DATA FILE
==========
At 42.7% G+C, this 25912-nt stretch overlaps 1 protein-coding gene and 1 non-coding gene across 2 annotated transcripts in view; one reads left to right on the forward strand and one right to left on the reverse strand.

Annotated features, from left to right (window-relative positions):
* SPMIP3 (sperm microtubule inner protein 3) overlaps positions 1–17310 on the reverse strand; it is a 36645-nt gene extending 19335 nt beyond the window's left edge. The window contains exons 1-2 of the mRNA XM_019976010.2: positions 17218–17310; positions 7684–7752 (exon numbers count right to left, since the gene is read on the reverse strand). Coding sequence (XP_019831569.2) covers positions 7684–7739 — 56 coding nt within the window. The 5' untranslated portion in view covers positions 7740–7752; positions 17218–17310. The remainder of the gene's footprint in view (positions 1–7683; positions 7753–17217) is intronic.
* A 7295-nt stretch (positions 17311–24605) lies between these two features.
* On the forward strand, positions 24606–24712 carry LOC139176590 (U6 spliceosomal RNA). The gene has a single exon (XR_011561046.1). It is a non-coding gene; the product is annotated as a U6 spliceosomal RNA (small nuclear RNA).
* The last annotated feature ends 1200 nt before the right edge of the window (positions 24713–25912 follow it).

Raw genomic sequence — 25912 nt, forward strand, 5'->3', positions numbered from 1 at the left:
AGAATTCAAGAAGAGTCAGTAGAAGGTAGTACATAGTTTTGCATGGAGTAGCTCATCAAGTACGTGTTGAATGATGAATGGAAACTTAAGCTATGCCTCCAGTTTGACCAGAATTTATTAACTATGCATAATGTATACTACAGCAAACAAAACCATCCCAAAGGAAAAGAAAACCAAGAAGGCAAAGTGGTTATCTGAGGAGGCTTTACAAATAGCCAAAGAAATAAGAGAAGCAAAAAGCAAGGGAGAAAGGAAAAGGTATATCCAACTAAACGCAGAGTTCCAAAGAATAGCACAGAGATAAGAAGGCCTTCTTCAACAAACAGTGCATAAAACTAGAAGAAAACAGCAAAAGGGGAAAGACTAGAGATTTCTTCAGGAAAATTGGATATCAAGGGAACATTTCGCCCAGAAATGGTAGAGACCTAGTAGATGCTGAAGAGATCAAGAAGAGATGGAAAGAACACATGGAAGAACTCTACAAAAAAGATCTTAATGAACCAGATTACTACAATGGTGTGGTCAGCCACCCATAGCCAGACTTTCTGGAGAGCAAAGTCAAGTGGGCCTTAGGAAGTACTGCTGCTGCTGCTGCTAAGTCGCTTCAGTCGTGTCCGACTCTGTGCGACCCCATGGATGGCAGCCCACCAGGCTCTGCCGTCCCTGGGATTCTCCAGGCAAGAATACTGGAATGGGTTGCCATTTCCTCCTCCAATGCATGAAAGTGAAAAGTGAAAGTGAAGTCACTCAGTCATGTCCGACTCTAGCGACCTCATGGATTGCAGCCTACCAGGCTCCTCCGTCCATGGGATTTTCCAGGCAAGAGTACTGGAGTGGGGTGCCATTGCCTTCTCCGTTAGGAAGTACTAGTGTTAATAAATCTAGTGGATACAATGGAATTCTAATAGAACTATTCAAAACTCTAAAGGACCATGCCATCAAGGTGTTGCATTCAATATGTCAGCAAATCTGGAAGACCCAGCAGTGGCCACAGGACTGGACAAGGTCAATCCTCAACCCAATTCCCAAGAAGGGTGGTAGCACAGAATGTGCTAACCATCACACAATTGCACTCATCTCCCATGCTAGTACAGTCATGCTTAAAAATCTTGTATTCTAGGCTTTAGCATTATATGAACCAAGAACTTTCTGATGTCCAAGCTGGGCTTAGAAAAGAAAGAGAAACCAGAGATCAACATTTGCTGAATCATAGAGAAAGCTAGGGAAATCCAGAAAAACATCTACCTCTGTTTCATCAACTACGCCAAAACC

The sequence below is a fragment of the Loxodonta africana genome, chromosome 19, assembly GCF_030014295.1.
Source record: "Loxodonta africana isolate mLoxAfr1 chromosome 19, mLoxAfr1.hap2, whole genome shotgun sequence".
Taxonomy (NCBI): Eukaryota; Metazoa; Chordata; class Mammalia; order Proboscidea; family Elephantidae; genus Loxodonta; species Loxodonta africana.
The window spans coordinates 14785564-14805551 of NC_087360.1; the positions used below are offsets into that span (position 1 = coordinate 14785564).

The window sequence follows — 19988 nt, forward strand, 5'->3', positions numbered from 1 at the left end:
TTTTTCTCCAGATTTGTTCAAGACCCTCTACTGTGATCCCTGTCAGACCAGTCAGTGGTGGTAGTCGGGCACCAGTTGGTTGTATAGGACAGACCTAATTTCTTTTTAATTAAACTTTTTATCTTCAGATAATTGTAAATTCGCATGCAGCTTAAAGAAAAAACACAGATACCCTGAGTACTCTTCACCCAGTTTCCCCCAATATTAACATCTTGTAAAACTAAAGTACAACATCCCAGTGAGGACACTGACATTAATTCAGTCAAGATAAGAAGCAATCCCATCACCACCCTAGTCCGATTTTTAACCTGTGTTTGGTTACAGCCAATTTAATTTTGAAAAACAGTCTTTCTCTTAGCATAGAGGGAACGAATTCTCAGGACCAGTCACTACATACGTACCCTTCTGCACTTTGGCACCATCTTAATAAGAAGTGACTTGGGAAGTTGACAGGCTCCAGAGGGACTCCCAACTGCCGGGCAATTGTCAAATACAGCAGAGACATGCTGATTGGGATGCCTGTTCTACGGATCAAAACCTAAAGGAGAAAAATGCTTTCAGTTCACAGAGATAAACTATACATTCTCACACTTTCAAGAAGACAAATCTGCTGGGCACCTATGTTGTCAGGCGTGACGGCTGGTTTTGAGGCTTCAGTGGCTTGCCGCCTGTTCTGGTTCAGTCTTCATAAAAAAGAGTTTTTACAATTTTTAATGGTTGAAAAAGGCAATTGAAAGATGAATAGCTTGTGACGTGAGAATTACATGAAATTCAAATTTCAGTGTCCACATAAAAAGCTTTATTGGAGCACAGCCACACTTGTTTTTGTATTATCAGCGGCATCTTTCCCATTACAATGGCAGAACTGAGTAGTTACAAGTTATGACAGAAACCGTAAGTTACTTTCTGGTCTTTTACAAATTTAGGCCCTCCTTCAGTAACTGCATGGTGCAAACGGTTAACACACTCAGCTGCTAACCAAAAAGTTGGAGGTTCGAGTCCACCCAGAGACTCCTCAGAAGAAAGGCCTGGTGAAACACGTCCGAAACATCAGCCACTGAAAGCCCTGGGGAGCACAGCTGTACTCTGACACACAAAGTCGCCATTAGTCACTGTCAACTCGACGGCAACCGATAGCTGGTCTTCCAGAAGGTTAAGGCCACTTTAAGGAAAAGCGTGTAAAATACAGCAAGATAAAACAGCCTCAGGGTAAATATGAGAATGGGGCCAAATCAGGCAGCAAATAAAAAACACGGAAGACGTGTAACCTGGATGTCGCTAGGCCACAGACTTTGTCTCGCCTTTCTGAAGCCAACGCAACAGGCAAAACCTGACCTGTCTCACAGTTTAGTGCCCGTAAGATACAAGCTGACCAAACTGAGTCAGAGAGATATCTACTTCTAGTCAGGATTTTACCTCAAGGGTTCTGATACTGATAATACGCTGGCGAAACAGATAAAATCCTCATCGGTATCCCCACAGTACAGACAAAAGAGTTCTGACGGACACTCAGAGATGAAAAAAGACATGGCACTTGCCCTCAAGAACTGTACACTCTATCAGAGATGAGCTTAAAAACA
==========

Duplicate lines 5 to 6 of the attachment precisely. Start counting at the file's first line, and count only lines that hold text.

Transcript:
* On the forward strand, positions 24606–24712 carry LOC139176590 (U6 spliceosomal RNA). The gene has a single exon (XR_011561046.1). It is a non-coding gene; the product is annotated as a U6 spliceosomal RNA (small nuclear RNA).
* The last annotated feature ends 1200 nt before the right edge of the window (positions 24713–25912 follow it).